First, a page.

[chinese blood, irish heart] - DEFUNCT: May 2007

Thursday, May 31, 2007

We need an exterminator

Well the South China Morning Post's new website has just been launched yet we feel it's only the first hurdle of many.
Save your complaints people, we'll sort out the bugs. In the meantime enjoy the dodgy new flash player!


Wednesday, May 30, 2007

Hong Kong's 300

No not the Spartan warriors, but the so-called 300 in Synovate and MTV's survey of music listening habits in Hong Kong and Asia.
They said about 27 percent surveyed (15-34) said they were "passionate" about music, putting HK in the bottom rung of passionate music loving countries in the Asia Pacific.
First of all, their unbalanced and pretentious survey seems to say that Hong Kong sucks when it comes to the music scene. Seriously, how many people do you see immersed in their mp3 players on the street or MTR? How many of those crappy Canto-pop ringtones do you hear? How can they say youngsters aren't into their music. Unless the survey means " passionate about good music?"The mainstream's neglect of independent musicians was a factor adds a HKU music researcher. Although that could be a good thing in a way!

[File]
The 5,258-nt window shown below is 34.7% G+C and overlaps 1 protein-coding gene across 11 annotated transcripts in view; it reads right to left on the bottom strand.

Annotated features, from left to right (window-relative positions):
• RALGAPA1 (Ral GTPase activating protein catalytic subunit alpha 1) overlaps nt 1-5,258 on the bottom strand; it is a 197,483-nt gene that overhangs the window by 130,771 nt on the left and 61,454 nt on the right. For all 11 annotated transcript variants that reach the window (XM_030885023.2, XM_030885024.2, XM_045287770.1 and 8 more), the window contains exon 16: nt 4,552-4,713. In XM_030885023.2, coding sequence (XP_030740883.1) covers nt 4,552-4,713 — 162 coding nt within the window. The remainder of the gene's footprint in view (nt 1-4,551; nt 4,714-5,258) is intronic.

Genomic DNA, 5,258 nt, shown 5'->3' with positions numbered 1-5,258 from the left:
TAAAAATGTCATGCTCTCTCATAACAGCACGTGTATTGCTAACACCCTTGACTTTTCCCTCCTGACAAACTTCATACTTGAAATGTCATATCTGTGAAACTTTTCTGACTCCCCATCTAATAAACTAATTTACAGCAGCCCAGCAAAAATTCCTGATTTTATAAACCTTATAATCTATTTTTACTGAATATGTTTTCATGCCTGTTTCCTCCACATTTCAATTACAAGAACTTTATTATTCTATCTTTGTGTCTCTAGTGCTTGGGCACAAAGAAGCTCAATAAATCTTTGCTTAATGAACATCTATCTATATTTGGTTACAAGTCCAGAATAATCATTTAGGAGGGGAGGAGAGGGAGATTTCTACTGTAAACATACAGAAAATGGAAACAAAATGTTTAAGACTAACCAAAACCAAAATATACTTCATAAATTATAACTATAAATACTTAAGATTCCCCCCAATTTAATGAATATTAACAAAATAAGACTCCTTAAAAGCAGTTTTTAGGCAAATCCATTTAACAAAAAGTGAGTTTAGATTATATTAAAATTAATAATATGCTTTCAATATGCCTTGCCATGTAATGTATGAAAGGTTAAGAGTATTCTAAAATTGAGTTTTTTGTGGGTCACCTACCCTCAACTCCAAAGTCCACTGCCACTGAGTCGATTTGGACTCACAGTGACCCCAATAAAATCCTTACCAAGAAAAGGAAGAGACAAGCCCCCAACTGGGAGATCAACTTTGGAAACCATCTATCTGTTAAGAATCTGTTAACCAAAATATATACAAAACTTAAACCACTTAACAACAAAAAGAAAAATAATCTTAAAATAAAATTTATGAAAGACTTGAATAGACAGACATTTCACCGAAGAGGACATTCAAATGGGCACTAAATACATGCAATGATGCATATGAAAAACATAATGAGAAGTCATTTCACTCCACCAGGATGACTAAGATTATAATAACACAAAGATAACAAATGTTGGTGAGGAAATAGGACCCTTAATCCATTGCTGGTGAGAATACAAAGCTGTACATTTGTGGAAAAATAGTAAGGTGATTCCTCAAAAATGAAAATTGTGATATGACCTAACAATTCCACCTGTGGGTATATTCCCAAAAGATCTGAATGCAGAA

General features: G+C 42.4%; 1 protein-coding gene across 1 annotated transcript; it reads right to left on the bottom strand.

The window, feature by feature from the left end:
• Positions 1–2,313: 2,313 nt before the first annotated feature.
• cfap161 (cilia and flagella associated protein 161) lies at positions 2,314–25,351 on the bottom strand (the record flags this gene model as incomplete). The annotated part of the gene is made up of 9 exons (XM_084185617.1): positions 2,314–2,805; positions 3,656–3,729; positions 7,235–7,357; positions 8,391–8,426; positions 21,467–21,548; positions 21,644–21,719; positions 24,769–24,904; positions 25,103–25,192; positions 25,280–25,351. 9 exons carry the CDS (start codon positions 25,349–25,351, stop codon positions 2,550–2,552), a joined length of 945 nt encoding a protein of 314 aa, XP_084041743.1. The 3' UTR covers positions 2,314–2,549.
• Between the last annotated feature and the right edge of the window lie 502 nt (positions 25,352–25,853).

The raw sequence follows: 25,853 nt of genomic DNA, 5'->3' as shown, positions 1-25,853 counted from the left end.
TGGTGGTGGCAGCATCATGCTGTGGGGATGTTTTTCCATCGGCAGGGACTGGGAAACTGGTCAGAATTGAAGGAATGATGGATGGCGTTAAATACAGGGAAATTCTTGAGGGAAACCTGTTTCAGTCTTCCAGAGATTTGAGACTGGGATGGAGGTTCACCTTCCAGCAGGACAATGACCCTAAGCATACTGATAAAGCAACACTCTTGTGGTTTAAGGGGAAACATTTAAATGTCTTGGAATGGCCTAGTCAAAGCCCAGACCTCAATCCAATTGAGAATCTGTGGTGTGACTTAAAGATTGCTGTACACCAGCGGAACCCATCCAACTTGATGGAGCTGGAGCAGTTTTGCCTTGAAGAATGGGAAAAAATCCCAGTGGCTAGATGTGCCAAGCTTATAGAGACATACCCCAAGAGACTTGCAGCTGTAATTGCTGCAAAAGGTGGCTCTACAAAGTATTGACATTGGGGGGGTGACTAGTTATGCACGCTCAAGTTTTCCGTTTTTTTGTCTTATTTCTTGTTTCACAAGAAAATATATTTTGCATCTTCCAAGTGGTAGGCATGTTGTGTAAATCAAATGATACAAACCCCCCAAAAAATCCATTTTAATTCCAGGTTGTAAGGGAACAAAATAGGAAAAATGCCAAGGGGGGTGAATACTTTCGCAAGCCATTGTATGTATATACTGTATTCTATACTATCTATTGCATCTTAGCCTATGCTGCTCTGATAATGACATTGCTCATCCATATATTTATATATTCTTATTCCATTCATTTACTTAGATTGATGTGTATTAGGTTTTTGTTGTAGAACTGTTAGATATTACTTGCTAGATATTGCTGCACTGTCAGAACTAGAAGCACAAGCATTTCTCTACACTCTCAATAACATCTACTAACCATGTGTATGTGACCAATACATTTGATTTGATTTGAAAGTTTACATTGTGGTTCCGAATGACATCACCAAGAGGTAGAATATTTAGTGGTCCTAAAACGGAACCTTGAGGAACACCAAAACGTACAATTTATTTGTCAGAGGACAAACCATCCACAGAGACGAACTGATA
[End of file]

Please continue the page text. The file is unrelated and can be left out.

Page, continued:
Anyway don't take the bullshit survey seriously, since when the fuck does MTV give a shit about good music anymore?
Synovate's website.


Wednesday, May 23, 2007

Letters From Iwo Jima

It's been quite awhile since I've been to the cinema, in fact the last film I watched was Flags of Our Fathers, hence I was pretty excited to buy its sisters version, Letters From Iwo Jima.